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Leaders in Seven States Want Reform Party Separate From Perot

July 31, 1996

DALLAS (AP) _ Leaders of some of the larger, more established state organizations within the Reform Party want to secede from Ross Perot’s group to form a new national committee for the fledgling third party.

Party leaders from seven states have banded together to request that the Perot Reform Committee relinquish control of the new party, citing a conflict of interest now that party founder Perot is competing against former Colorado Gov. Richard Lamm for the Reform presidential nomination.

``If they don’t do it ... Perot is going to steal this election,″ Scott Farrell with the New York Committee for Richard Lamm said Tuesday. ``If they want to save the party, they’re going to have to make things fair.″

State organizers say creating a separate, ad hoc Reform Party committee would be the next natural step in the creation of the party.

``There has to be three entities right now: Lamm’s campaign, Perot’s campaign and the third-party movement,″ said Laureen Oliver, chairwoman of the New York Independence Party, which became the state Reform Party.

``I want a non-partisan separate committee,″ said Ms. Oliver, who does not support either candidate. ``If it’s not addressed we have the right to quit ourselves. I don’t feel like I have to ask Perot this one.″

Reform Party leaders from New York, California, Maine, Virginia, Oregon, Minnesota and Pennsylvania have been meeting by telephone and requested a meeting with Russ Verney, who heads up Perot’s candidacy. As national coordinator for the Perot Reform Committee, Verney also chairs the educational arm of the group, United We Stand America, and has handled state petition drives to create the Reform Party.

Ron Barthel, vice chairman of the Oregon Reform Party, which joined with the American Party of Oregon, said he understood that a meeting with Verney was scheduled for Thursday, possibly by teleconference.

But Verney said that is not so. ``If they discussed it with me, I don’t recall it,″ he said.

Verney said it wasn’t proper for states to attempt to create a national committee when the party isn’t yet on ballots nationwide. So far, the Reform Party has qualified for ballot access in 30 states.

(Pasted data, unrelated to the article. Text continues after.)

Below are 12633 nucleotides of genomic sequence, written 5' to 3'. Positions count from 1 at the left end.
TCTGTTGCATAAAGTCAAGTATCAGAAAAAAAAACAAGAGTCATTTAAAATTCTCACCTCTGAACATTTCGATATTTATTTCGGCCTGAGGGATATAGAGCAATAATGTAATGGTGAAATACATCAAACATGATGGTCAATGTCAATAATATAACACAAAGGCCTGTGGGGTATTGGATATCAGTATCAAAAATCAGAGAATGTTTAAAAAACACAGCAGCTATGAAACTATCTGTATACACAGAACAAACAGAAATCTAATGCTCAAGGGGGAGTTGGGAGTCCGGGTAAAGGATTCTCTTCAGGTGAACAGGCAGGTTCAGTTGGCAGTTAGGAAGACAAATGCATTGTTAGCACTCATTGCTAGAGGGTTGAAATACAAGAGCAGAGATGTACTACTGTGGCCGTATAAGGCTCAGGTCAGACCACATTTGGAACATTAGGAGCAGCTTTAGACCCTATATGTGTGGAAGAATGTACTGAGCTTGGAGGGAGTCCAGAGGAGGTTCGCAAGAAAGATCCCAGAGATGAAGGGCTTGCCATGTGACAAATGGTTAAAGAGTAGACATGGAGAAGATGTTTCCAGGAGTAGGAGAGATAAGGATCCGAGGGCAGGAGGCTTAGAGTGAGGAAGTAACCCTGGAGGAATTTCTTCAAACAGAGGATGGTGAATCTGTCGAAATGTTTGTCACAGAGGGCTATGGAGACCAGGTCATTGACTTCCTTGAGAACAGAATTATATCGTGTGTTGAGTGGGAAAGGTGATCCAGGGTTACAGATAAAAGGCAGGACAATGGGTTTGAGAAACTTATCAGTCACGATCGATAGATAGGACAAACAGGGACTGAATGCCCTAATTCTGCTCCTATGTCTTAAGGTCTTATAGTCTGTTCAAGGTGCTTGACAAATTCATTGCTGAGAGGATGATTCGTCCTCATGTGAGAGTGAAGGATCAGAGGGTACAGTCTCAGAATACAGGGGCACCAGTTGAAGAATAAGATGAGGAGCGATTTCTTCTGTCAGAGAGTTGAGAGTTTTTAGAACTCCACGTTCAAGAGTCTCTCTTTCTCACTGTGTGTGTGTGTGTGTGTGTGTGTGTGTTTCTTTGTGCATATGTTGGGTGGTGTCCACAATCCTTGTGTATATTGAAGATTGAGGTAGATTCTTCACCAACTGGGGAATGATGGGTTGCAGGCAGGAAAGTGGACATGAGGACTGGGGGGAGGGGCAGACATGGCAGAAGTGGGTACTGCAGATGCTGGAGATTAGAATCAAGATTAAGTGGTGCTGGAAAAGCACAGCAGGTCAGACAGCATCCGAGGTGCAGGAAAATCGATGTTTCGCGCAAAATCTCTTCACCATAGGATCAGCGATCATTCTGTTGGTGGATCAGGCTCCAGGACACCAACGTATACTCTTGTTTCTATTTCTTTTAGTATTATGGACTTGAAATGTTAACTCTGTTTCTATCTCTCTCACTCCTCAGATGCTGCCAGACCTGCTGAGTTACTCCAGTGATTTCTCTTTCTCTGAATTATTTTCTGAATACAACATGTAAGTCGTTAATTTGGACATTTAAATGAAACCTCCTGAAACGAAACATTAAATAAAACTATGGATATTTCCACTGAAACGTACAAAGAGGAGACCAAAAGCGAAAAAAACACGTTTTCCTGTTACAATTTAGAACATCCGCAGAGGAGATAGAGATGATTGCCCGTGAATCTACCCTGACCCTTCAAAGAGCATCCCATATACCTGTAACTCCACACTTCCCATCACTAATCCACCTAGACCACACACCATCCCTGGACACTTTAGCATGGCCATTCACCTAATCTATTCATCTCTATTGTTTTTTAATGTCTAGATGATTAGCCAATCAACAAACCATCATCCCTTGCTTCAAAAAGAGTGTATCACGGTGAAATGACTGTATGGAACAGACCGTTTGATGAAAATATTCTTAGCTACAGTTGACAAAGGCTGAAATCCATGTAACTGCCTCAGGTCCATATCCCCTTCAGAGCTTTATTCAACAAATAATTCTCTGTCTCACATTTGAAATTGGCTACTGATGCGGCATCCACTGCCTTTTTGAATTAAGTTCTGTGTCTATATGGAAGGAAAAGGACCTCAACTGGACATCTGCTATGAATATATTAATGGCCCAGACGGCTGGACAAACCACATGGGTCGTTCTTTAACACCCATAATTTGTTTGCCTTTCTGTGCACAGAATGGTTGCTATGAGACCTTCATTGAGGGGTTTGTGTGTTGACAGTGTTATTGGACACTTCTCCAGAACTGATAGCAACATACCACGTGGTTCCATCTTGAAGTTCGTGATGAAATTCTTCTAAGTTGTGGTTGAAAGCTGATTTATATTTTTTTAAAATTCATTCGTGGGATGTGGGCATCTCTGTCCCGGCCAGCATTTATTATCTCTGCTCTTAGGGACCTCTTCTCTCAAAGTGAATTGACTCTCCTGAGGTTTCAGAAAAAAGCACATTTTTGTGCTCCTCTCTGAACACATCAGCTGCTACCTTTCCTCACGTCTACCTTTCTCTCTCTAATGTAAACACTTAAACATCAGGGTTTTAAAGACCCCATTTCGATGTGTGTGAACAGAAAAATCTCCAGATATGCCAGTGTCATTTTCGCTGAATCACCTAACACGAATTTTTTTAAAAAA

``When there are 50 states to do this, the 50 states will come together and create the national committee _ not two states or three states, whoever wants to be the leader,″ Verney said. ``It’s a natural progression at the appropriate time. Right now is not the appropriate time.″

Lamm himself has expressed concern about Perot’s influence, saying the party ``has got to declare its independence from Ross Perot.″

But on Tuesday, he backed off from those remarks after speaking with Perot by telephone at least three times the day before.

``I don’t care to criticize (party leaders). I don’t care to criticize Perot. I don’t have a dog in this fight,″ he said.

Hours later, however, Lamm angrily denounced a party decision not to schedule debates before an Aug. 11 convention at Long Beach, Calif.

``We were promised a debate,″ Lamm said in a statement from Denver. ``This is not a hostile corporate takeover. It is a political campaign that must run on openness, dialogue and debate. How can members of a political party vote if they can’t compare the candidates?″

Barthel and Oliver envision an ad hoc committee separate from Perot’s people that would head the national Reform Party, create rules, plan the convention and elect officers.

Barthel said a shortage of information has increased concern among some party members that Perot is controlling the process.

Initially, detailed results of a mail-in survey of party members’ preferred candidates for the nomination were to be kept secret. The Perot Reform Committee later agreed to a Lamm request to release the results.

Perot received 65 percent of the votes cast and Lamm 28 percent.

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